Husqvarna chain-brake fix

Can’t get the cover on your Husqvarna chainsaw back on after working on your chain? Chances are you forgot to disengage the chain brake before removing the cover (it probably didn’t come off quite that easy, remember?) and now you’re stuck with a chainsaw you can’t reassemble without getting the chain stuck…

There are quite a few videos on YouTube with different methods on how to fix this, but most of them aren’t exactly easy or risk-free (it’s a quite strong coil with a lot of energy stored) and take way longer than they need to. Apparently Husqvarna even has a dedicated tool to do this… Well, here’s an easy 5-10 second fix that worked just fine for me on a Husky 135, once I figured out what the problem was:

  1. With the cover, blade and chain removed – move the brake handle forward into the “engaged” position.
  2. Put the cover in place and wiggle it (and the brake handle) a bit so the star-like metal piece slips into place, aligned with the notches on the brake handle.
  3. With everything aligned, pull the handle carefully back to disengage the brake, using the handle as a lever exactly the way you’d normally use it when working with your chainsaw. You’ll hear it click in place.
  4. Remove the cover again, attach the bar and put on the chain. Put the cover back on the way it’s supposed to work: without much resistance at all.

No disassembly of the brake required and certainly no special tool, only takes a couple seconds. Possibly even works without removing the bar and chain, though I haven’t tried it that way.

XMPP notifications for check_mk

Want to have your check_mk notifiy you via XMPP / Jabber if something goes boom? Here’s a little Python notification script which does just that…

You’ll need sleekxmpp installed, either via pip install sleekxmpp  or apt-get install python3-sleekxmpp  if you’re running Ubuntu.

Next, just add the script to check_mk by placing it here: […]/share/check_mk/notifications/xmpp

Now call the script with the destination ([email protected]) you want notified as custom parameter from within check_mk and give it a try by triggering some alert.

(Originally from here, but last time I checked indentation was broken and the site mostly down)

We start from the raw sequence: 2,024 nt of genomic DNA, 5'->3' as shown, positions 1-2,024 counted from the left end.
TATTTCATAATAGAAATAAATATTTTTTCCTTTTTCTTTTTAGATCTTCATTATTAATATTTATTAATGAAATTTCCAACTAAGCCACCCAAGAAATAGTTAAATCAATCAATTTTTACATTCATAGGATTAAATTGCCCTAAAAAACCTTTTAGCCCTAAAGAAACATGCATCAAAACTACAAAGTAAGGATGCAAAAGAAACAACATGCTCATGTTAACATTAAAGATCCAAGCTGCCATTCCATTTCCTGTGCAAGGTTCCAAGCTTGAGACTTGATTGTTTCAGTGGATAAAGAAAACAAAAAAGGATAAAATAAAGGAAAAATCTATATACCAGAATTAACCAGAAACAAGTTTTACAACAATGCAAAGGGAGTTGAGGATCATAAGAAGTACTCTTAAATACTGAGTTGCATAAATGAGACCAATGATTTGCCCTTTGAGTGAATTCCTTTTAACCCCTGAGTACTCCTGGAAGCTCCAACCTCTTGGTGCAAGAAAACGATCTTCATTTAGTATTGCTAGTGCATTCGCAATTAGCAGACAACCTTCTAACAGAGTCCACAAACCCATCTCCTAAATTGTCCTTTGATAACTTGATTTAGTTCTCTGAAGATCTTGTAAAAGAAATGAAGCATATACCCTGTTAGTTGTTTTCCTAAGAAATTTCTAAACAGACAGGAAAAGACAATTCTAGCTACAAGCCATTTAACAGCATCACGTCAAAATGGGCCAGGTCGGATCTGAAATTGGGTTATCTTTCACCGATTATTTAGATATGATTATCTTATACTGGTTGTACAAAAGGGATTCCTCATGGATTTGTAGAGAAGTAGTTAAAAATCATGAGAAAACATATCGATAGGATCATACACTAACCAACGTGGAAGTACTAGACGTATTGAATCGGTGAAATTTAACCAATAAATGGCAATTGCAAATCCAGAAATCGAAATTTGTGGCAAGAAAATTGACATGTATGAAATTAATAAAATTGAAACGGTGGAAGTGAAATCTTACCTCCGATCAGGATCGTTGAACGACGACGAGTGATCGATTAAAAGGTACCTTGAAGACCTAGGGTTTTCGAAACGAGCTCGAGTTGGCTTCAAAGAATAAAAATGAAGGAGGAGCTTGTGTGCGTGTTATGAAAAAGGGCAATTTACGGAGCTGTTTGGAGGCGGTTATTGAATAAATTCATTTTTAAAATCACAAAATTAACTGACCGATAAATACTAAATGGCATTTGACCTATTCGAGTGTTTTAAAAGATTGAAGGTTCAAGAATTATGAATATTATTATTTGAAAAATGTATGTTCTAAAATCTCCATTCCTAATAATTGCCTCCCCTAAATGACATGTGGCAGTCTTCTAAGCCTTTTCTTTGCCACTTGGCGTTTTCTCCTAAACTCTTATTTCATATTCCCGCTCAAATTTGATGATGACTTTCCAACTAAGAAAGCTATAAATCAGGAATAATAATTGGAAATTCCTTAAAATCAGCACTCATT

Event Console not showing up in check_mk

After spending the last couple hours trying to figure out why the event console wasn’t showing up in my manually upgraded OMD/check_mk install (that is OMD 1.2 w/ check_mk 1.2.4p5 upgraded to 1.2.6b10) even though mkeventd is running – here’s what you got to do: manually copy the files from your check_mk source directory into the install director. The setup script does everything else for your, except that.

That’s it. WATO should now show the event console again and things like rule based notification will also work.

Eating with (really bad) aphthous ulcers

Aphthous stomatitis or mouth ulcers (aka canker sores) can be be a real pain in the ass, well, mouth – those 5-20% of people occasionally suffering from it know what I’m talking about. Especially if one happens to be at a spot your teeth rub against, or as it is currently the case for me, if a bunch of ’em cover pretty much your whole throat making swallowing food quite uncomfortable or downright painful.

Here’s a little gem that took me decades to figure out, even though it really is quite simple if you think about it: Instead of eating regular food, just switch to drinking your nutritional basics for a couple days. Bodybuilder and professional athletes have been doing it for decades to increase their daily intake and it works just fine for them. Lately, there’s even Soylent marketed to regular folks, but it’s basically not much different from so called meal replacement shakes that have been around since the last century.